Walk Through This World with Me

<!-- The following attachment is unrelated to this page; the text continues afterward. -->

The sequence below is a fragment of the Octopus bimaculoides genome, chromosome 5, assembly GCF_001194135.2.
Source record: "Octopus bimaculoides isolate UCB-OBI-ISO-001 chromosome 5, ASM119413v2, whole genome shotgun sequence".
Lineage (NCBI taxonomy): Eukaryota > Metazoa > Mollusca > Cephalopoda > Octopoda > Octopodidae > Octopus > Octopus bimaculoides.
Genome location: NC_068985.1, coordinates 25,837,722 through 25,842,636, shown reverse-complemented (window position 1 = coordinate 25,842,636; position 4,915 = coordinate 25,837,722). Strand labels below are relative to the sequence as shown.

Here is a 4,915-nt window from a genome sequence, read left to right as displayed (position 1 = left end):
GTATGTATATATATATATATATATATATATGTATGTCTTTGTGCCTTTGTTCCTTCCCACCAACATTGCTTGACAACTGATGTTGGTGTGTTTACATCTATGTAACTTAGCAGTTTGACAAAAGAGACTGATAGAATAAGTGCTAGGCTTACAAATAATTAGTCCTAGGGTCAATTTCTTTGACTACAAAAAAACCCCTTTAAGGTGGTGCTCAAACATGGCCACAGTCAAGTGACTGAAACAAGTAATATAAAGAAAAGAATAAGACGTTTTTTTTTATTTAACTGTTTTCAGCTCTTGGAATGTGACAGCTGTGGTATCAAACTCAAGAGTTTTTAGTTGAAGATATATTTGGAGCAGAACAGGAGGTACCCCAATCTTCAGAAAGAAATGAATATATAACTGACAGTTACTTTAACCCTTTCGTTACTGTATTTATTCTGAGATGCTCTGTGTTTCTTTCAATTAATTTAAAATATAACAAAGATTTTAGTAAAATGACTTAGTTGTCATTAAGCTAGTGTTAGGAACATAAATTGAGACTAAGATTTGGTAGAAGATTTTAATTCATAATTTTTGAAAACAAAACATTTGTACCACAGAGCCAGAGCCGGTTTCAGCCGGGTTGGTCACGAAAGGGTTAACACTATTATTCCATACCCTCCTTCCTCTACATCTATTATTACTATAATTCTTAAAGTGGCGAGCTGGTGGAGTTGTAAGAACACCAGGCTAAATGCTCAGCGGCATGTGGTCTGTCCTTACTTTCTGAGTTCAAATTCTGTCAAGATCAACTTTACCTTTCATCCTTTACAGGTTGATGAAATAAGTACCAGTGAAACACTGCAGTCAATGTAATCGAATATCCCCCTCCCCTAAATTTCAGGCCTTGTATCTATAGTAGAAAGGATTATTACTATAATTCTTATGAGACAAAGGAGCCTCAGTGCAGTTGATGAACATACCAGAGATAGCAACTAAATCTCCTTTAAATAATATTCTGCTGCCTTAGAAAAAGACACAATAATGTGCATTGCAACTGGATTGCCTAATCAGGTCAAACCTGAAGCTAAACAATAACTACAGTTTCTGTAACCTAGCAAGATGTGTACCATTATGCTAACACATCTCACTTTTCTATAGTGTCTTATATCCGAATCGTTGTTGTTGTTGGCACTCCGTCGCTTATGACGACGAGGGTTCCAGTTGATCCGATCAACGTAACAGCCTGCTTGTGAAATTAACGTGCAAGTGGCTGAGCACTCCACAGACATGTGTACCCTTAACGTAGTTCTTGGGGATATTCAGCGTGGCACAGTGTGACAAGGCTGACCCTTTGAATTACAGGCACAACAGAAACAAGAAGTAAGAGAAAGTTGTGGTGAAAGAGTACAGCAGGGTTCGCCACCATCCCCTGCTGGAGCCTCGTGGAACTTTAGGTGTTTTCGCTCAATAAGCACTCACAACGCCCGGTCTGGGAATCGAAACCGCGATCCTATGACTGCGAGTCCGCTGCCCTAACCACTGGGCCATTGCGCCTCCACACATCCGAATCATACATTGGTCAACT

No other period of George Jones' long, legendary career is as murky and mysterious as his stint at Musicor, his home from 1965 through 1971. He left United Artists for Musicor after "The Race Is On" topped the charts in 1964, once again following his producer, mentor, and manager, Pappy Daily, to new, seemingly greener pastures that just happened to be financially advantageous to Pappy. George was UA's flagship country artist, but Musicor had only one other hit-maker on it's roster and that was Gene Pitney, the operatic pop singer who flirted with country music in 1965, the year George joined Musicor, and a year after the British Invasion stole much of Pitney's pop audience. George and Gene cut two albums' worth of duets which brought them both a bit of crossover, but Pitney's star continued to fade in the late '60s as Jones' burned bright, so Daily did what any huckster would: he ran his lone star into the ground, having him record almost 300 sides in just over six years, flooding the market with singles and LPs, churning out records - on Musicor as well as RCA and it's budget-line Camden offshoot - well after George severed ties with Musicor and Pappy by buying out his contract in 1971. In a fitting irony, this profligate parade of product found it's counterpart in an utter dearth of CD reissues of Musicor material. A handful of cuts showed up on Rhino's 1991 the Best of George Jones, the Pitney duets were collected on a generous 1994 CD by Bear Family, the same years some cuts appeared on a two-disc retrospective from Epic called the Essential George Jones: The Spirit of Country, but the bulk of the Musicor recordings remained unavailable due to various legal reasons until 2009, when Bear Family released all of them in two big box sets. Walk Through This World with Me is the first volume, covering the first two-and-a-half years of Jones' time at Musicor, a quarter of a decade that produced several huge hits, many forgotten gems, and a bunch of standard-issue Texas honky tonk elevated by the natural grace of George and the grit of his Jones Boys. In a move that seems a test to prove whether the old adage of whether a great singer could sing the phone book is true, Daily would have Jones sing almost any old song, provided that he owned the copyright. He had a stable of regular writers, most quite talented, working overtime to turn out material, and when that failed, he dug up public domain gospel numbers he could arrange, then filled out sessions with current hits and re-recordings. Since Pappy did have Leon Payne, Dallas Frazier, and Peanuts Montgomery on his short list, he gave George lots of good, sometimes great, songs to record, and unlike Col. Tom Parker, he wasn't loathe to have George cut a tune if his company couldn't get the publishing. That said, there are times during this box where it seems as if Daily was almost testing the old adage of whether a great singer could sing the phone book and sound good. Of course, that's giving Pappy a bit too much credit - he wasn't there for art, he was there for commerce, picking songs and pushing Jones to break Musician's Union rules (according to George, they once recorded a full album in three hours, way beyond the union's three-song limit), but letting the singer conduct the band and set the arrangements, something that's made clear by the session tapes that conclude this five-disc box. This hands-off approach might explain why the first half of the Musicor years doesn't depart greatly from the sound of George's UA recordings; there are a few cuts that show a heavy Roger Miller influence, and a few that bear traces of the Bakersfield twang of Buck Owens, along with some Merle Haggard, but by and large, this is hardcore country with an emphasis on sweet, mournful ballads, and when it comes to this sound, nobody does it better than George Jones. Certainly, there are varying degrees of inspiration.